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At the International Tribunal for the Former Yugoslavia, one woman fights for justice and the extradition of the last remaining war criminals on the run. Their names are Ratko Mladic, Radovan Karadzic and Ante Gotovina, wartime leaders of Bosnian Serbs. Her name is Carla Del Ponte, the Swiss-born, chain-smoking chief prosecutor.
Two days in the life of Saul Auslander, Hungarian prisoner working as a member of the Sonderkommando at one of the Auschwitz Crematoriums who, to bury the corpse of a boy he takes for his son, tries to carry out his impossible deed: salvage the body and find a rabbi to bury it.
In 19th century Baltimore, Maryland, several policemen discover a murdered woman sprawled on the floor of her apartment which was locked from the inside. While police search for the killer's means of escape, they discover a second corpse in the chimney, later identified as the 12 year old daughter of the first victim.
Seven floors, seven identically built apartments yet completely different worlds. Seven situations, seven different stories that are nevertheless tied together by thousand strings. They are absurd, often times mysterious mocking glasses of reality as we know it. Like images of an exhibition, these stories are authentic per se, created in different styles and genres, thus told in different ways.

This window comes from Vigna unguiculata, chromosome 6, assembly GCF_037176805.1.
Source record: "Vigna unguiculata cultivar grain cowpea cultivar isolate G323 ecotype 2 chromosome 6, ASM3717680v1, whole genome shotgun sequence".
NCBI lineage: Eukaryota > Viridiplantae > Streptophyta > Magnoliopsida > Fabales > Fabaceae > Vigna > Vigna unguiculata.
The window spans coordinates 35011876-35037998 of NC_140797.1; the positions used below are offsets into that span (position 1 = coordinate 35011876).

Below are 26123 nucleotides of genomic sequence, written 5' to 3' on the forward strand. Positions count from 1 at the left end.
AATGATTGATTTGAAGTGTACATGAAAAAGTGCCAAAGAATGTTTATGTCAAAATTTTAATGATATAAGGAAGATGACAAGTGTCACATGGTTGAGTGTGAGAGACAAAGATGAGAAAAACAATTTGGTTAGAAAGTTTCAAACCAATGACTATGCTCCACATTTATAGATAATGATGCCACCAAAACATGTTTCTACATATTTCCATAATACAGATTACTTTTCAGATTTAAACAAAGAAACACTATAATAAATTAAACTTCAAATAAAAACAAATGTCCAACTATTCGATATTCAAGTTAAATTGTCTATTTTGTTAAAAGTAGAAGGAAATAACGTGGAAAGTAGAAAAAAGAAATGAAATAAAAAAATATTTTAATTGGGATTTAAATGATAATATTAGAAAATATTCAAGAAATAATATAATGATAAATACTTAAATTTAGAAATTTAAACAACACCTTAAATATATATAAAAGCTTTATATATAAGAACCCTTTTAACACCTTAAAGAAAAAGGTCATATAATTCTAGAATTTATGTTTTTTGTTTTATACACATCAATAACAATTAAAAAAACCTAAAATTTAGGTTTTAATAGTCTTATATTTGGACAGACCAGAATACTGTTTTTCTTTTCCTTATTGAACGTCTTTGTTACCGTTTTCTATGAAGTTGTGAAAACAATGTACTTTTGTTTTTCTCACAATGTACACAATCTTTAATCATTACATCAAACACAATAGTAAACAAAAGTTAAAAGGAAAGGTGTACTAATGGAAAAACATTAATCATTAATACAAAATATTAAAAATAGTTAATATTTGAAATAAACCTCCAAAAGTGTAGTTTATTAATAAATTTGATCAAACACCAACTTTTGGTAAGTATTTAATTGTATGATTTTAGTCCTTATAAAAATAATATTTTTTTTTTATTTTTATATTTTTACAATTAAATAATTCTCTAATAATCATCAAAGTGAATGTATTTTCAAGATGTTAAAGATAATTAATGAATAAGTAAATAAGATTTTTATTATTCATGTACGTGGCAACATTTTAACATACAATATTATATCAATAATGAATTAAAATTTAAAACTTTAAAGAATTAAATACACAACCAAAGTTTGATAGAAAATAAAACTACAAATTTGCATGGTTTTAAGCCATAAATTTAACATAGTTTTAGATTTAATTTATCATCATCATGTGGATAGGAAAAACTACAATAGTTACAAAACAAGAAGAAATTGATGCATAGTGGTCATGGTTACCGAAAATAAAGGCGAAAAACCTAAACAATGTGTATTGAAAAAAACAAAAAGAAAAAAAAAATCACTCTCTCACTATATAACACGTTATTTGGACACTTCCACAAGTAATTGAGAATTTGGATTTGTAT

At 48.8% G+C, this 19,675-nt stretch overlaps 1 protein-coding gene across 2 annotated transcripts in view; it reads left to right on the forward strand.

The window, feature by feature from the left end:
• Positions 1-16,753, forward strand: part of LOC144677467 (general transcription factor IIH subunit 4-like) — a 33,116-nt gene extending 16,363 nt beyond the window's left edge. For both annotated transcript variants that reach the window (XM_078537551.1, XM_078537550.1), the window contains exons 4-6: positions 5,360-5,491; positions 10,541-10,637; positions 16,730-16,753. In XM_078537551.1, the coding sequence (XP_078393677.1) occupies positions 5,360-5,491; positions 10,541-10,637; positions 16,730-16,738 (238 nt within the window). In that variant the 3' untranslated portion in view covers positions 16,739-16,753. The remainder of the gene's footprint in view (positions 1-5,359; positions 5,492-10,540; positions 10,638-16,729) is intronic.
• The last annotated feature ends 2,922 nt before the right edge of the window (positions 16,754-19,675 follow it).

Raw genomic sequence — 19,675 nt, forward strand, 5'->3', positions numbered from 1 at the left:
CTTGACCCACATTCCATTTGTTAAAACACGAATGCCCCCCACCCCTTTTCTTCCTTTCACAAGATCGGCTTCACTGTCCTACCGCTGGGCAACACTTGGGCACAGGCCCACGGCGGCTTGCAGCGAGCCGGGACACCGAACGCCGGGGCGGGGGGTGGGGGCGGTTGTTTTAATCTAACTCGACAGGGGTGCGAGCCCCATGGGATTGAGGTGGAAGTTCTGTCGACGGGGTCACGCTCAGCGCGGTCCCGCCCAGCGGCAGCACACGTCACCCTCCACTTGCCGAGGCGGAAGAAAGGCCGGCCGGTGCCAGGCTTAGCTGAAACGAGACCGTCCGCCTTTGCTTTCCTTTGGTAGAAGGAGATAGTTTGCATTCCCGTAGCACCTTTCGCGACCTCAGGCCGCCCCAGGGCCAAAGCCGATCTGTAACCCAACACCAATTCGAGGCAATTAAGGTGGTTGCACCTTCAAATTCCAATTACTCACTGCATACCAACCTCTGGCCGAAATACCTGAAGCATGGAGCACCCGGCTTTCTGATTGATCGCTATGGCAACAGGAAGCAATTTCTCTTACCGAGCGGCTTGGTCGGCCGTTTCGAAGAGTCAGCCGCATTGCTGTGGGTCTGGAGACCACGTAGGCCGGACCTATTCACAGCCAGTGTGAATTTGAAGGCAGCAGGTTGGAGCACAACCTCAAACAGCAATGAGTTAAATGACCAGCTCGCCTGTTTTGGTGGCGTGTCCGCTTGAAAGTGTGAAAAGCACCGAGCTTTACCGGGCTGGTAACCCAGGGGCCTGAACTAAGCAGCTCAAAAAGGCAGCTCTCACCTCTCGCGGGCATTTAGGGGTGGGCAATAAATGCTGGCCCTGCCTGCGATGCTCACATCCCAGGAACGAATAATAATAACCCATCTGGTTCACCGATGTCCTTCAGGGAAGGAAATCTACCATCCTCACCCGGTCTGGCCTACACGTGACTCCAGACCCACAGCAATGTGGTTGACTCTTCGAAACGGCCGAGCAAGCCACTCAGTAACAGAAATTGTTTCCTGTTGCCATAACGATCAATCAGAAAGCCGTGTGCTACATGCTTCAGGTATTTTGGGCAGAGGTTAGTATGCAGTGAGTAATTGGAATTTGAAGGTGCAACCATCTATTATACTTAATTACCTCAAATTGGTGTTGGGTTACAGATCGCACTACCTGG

Touched by grace, Johanna cures patients by offering her body. The head doctor is frustrated by her continued rejection of him and allies himself with the outraged hospital authorities. They wage war against her but the grateful patients join forces to protect her. This is a filmic and musical interpretation of the Passion of Joan of Arc.
The epic and bleak story of human civilisation, from the Garden of Eden to the chilling humanoid future. Lucifer, the co-creator of the world (according to his statement) tests Adam and puts him to sleep to see his destiny through the ages. Hungarian legend of animation Marcell Jankovics adapted the script of The Tragedy of Man in 1983 from Imre Madách’s play.